There is nothing normal about the end of the school year.
37% of you will be on a school trip at some point in the last fortnight. Others are putting on plays, saying hello to new students, or marking exams.
One primary teacher got in touch to point out it was chaotic at his school, as students were popping off to transition days at different secondary schools all at different times. This meant barely a day was going by without some children missing from class.
Why not ask the government to appoint a single national transition day, he suggested? We asked you and you all thought this was an excellent idea, especially the primary teachers who have to deal with the chaos of current arrangements!
Given that education secretary Damian Hinds probably has about 2 weeks before he is booted out of his job by a new Prime Minister maybe this could be his final act in office? Just think how happy it would make everyone!
What happens at the end of the school year in secondary schools? (How much gained time do YOU get?)
Most secondary teachers get a little bit of something called ‘gained time’ in the summer year when their exam classes go off on exam leave.
Some teachers are luckier than others. Teachers with 5-10 years under their belt get the most, as they are trusted with exam classes, but are not so experienced they’ve got significant management responsibilities.
A teacher wanted us to ask about ‘gained time’ because it turns out there are some rather opaque rules around what you should be doing during it (you can read about them on the NASUWT website)!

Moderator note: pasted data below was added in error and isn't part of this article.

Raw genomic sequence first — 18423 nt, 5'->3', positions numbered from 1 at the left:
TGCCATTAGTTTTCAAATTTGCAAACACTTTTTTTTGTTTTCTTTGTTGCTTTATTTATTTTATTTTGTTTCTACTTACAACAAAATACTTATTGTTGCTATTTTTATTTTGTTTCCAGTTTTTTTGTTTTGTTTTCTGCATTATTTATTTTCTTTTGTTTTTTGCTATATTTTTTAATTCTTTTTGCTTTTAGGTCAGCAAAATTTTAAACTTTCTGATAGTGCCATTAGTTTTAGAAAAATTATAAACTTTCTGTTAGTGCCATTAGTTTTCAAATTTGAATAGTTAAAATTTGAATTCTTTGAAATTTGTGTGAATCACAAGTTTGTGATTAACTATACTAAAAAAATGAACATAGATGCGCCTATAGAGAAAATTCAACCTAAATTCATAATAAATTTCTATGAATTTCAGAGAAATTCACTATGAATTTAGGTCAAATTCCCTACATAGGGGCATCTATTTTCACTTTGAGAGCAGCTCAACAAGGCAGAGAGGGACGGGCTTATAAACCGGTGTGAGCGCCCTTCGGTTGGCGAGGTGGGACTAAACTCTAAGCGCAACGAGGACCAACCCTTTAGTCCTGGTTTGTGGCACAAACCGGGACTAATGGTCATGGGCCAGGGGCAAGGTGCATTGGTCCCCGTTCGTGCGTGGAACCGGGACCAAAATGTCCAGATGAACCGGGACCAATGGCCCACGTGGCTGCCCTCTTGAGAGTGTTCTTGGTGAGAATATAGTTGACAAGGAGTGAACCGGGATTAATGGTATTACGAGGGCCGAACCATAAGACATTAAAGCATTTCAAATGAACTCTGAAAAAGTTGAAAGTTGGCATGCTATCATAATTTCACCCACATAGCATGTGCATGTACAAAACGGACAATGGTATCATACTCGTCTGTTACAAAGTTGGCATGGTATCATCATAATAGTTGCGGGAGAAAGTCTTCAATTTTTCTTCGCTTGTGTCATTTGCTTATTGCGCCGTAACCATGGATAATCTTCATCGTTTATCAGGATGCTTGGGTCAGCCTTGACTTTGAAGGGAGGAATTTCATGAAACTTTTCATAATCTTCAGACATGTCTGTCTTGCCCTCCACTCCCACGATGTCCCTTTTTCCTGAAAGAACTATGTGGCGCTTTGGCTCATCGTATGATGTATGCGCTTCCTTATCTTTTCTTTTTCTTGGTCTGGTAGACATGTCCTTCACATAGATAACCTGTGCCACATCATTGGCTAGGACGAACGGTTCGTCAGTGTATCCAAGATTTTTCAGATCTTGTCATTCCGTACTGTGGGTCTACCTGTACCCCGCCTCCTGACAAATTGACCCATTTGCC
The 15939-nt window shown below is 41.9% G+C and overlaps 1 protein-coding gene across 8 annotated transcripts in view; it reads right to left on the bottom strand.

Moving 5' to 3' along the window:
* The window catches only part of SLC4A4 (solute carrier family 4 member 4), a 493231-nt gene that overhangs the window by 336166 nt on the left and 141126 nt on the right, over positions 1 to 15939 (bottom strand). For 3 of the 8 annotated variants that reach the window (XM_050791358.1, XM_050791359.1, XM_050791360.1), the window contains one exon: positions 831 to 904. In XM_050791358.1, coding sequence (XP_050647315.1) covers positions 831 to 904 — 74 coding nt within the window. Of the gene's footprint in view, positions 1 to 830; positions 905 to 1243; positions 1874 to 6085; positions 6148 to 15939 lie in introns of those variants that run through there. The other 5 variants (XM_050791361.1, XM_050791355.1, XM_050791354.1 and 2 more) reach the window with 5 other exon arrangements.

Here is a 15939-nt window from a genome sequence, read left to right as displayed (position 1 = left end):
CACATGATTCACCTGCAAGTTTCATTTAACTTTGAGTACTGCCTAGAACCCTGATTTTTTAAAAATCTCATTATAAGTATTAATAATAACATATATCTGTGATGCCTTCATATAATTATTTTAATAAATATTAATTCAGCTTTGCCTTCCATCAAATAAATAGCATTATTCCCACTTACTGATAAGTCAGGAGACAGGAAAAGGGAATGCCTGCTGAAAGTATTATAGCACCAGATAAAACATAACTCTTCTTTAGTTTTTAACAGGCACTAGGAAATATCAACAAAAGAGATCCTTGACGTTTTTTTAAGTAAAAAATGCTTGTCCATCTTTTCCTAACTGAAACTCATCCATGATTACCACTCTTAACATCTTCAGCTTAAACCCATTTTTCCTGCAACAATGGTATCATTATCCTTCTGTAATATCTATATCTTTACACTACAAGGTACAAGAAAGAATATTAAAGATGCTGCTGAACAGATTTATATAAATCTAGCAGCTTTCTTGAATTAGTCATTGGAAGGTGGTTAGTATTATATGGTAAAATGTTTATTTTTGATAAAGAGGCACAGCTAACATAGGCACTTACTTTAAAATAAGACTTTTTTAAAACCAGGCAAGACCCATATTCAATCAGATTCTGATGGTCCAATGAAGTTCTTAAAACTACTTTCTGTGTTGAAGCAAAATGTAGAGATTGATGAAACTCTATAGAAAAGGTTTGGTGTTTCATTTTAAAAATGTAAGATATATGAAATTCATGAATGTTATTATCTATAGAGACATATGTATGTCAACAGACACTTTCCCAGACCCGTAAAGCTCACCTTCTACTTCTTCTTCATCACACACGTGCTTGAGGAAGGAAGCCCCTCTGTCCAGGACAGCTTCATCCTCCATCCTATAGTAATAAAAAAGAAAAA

Of the things you said you have been asked to do, the top four in the list below are things that heads are definitely fine to ask for as they are normal teacher duties. (i.e. revising curriculum materials, assisting with planned team teaching, additional support for pupils, transition day activities).
However, it is debatable whether you should be asked to do any of the bottom four activities (and you certainly shouldn’t be doing the last two which don’t need to be carried out by qualified teachers).
Gained time does seem to be pretty productive for most teachers, even if it isn’t enough to do everything that you wanted. (Are teachers overly optimistic? There’s a research topic for us in future!)
Wait… how do primary teachers do curriculum revision without gained time?!
Whilst secondary teachers use gained time at the end of the school year to revise their curriculum resources, primary subject leads are doing this… when…? Good question!
A primary headteacher wanted to know how subject leadership is being organised in primary schools.
So, how many subjects are primary teachers responsible for? The most typical response is ‘one’ but, not surprisingly, the smaller the school the more subjects you have to look after!
Whereas subject leads in secondary schools get a timetable reduction all year to manage their department or Key Stage, in primary schools you tend to do this with very little extra time.
We rather assumed that those of you who are allocated a decent amount of time would be looking after more areas of the subject curriculum, but the difference is pretty slight!
Finally, Good News On Workload!
As we look forward to the next academic year, we were pretty amazed to see that the workload reduction revolution is well and truly in swing.
Just a third of you said that your school hasn’t done anything to substantially reduce teacher workload. Most common changes are to your school’s marking and feedback policy.
We also heard from a lot of teachers on social media that while your school hasn’t done these things this year, they had already implemented them last year. That’s very good news and shows how dedicated senior leaders have been to improving workload for their staff. Will it help keep teachers in the profession as we get ever closer to a crisis-point teacher shortage? Fingers crossed.